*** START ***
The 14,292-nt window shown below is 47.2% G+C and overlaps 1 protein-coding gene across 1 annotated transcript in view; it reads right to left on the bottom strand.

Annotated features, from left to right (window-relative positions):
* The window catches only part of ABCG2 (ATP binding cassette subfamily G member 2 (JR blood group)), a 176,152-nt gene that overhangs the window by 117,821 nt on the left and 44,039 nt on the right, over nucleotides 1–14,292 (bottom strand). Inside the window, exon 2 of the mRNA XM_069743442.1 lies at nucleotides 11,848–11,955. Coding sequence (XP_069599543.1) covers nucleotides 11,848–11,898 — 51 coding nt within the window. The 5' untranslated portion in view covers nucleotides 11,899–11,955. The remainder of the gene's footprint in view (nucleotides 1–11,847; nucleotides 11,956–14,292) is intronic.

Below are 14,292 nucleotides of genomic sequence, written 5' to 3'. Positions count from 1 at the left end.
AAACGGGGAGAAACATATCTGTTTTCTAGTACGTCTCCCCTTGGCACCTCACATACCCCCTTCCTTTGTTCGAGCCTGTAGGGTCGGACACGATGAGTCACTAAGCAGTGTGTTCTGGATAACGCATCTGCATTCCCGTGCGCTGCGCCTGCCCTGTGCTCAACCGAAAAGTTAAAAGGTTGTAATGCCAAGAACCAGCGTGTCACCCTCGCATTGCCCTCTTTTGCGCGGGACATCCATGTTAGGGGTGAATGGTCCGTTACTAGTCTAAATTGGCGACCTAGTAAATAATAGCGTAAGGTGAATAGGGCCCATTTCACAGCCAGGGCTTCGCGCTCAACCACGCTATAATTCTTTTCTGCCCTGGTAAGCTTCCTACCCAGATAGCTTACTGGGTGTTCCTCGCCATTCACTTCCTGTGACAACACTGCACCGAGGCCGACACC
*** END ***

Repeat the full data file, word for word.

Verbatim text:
The 14,292-nt window shown below is 47.2% G+C and overlaps 1 protein-coding gene across 1 annotated transcript in view; it reads right to left on the bottom strand.

Annotated features, from left to right (window-relative positions):
* The window catches only part of ABCG2 (ATP binding cassette subfamily G member 2 (JR blood group)), a 176,152-nt gene that overhangs the window by 117,821 nt on the left and 44,039 nt on the right, over nucleotides 1–14,292 (bottom strand). Inside the window, exon 2 of the mRNA XM_069743442.1 lies at nucleotides 11,848–11,955. Coding sequence (XP_069599543.1) covers nucleotides 11,848–11,898 — 51 coding nt within the window. The 5' untranslated portion in view covers nucleotides 11,899–11,955. The remainder of the gene's footprint in view (nucleotides 1–11,847; nucleotides 11,956–14,292) is intronic.

Below are 14,292 nucleotides of genomic sequence, written 5' to 3'. Positions count from 1 at the left end.
AAACGGGGAGAAACATATCTGTTTTCTAGTACGTCTCCCCTTGGCACCTCACATACCCCCTTCCTTTGTTCGAGCCTGTAGGGTCGGACACGATGAGTCACTAAGCAGTGTGTTCTGGATAACGCATCTGCATTCCCGTGCGCTGCGCCTGCCCTGTGCTCAACCGAAAAGTTAAAAGGTTGTAATGCCAAGAACCAGCGTGTCACCCTCGCATTGCCCTCTTTTGCGCGGGACATCCATGTTAGGGGTGAATGGTCCGTTACTAGTCTAAATTGGCGACCTAGTAAATAATAGCGTAAGGTGAATAGGGCCCATTTCACAGCCAGGGCTTCGCGCTCAACCACGCTATAATTCTTTTCTGCCCTGGTAAGCTTCCTACCCAGATAGCTTACTGGGTGTTCCTCGCCATTCACTTCCTGTGACAACACTGCACCGAGGCCGACACC